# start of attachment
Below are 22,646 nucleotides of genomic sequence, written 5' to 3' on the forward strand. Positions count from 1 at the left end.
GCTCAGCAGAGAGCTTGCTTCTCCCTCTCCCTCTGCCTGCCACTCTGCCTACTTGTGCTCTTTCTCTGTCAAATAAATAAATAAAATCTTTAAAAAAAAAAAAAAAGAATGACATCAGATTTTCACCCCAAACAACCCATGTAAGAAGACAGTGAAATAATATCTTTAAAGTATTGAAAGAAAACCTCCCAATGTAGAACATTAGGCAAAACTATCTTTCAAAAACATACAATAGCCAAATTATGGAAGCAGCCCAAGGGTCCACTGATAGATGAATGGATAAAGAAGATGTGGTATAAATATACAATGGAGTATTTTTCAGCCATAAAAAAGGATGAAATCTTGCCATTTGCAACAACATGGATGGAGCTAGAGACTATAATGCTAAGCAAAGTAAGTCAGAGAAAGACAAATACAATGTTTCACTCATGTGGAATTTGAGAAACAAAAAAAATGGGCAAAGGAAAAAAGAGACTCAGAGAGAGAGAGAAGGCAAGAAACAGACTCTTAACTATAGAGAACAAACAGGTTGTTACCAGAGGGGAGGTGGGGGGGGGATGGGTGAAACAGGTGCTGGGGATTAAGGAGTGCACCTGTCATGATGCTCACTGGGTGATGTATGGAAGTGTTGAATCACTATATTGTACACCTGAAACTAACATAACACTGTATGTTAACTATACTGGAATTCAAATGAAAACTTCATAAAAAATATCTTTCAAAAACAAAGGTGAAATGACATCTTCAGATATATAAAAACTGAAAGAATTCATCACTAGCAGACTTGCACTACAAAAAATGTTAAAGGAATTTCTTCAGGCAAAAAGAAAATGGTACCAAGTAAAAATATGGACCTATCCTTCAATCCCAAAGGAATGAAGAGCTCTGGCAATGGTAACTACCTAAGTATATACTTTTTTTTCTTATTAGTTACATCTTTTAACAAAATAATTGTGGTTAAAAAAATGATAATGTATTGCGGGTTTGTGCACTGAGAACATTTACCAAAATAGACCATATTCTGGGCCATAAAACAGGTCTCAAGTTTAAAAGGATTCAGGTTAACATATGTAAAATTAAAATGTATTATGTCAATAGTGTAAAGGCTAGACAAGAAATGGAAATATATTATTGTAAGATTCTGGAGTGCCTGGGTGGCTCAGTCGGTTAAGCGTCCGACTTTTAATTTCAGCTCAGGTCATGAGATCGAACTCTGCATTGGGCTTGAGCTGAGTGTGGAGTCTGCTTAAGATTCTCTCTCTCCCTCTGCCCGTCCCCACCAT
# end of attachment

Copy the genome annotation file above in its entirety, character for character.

Below are 22,646 nucleotides of genomic sequence, written 5' to 3' on the forward strand. Positions count from 1 at the left end.
GCTCAGCAGAGAGCTTGCTTCTCCCTCTCCCTCTGCCTGCCACTCTGCCTACTTGTGCTCTTTCTCTGTCAAATAAATAAATAAAATCTTTAAAAAAAAAAAAAAAGAATGACATCAGATTTTCACCCCAAACAACCCATGTAAGAAGACAGTGAAATAATATCTTTAAAGTATTGAAAGAAAACCTCCCAATGTAGAACATTAGGCAAAACTATCTTTCAAAAACATACAATAGCCAAATTATGGAAGCAGCCCAAGGGTCCACTGATAGATGAATGGATAAAGAAGATGTGGTATAAATATACAATGGAGTATTTTTCAGCCATAAAAAAGGATGAAATCTTGCCATTTGCAACAACATGGATGGAGCTAGAGACTATAATGCTAAGCAAAGTAAGTCAGAGAAAGACAAATACAATGTTTCACTCATGTGGAATTTGAGAAACAAAAAAAATGGGCAAAGGAAAAAAGAGACTCAGAGAGAGAGAGAAGGCAAGAAACAGACTCTTAACTATAGAGAACAAACAGGTTGTTACCAGAGGGGAGGTGGGGGGGGGATGGGTGAAACAGGTGCTGGGGATTAAGGAGTGCACCTGTCATGATGCTCACTGGGTGATGTATGGAAGTGTTGAATCACTATATTGTACACCTGAAACTAACATAACACTGTATGTTAACTATACTGGAATTCAAATGAAAACTTCATAAAAAATATCTTTCAAAAACAAAGGTGAAATGACATCTTCAGATATATAAAAACTGAAAGAATTCATCACTAGCAGACTTGCACTACAAAAAATGTTAAAGGAATTTCTTCAGGCAAAAAGAAAATGGTACCAAGTAAAAATATGGACCTATCCTTCAATCCCAAAGGAATGAAGAGCTCTGGCAATGGTAACTACCTAAGTATATACTTTTTTTTCTTATTAGTTACATCTTTTAACAAAATAATTGTGGTTAAAAAAATGATAATGTATTGCGGGTTTGTGCACTGAGAACATTTACCAAAATAGACCATATTCTGGGCCATAAAACAGGTCTCAAGTTTAAAAGGATTCAGGTTAACATATGTAAAATTAAAATGTATTATGTCAATAGTGTAAAGGCTAGACAAGAAATGGAAATATATTATTGTAAGATTCTGGAGTGCCTGGGTGGCTCAGTCGGTTAAGCGTCCGACTTTTAATTTCAGCTCAGGTCATGAGATCGAACTCTGCATTGGGCTTGAGCTGAGTGTGGAGTCTGCTTAAGATTCTCTCTCTCCCTCTGCCCGTCCCCACCAT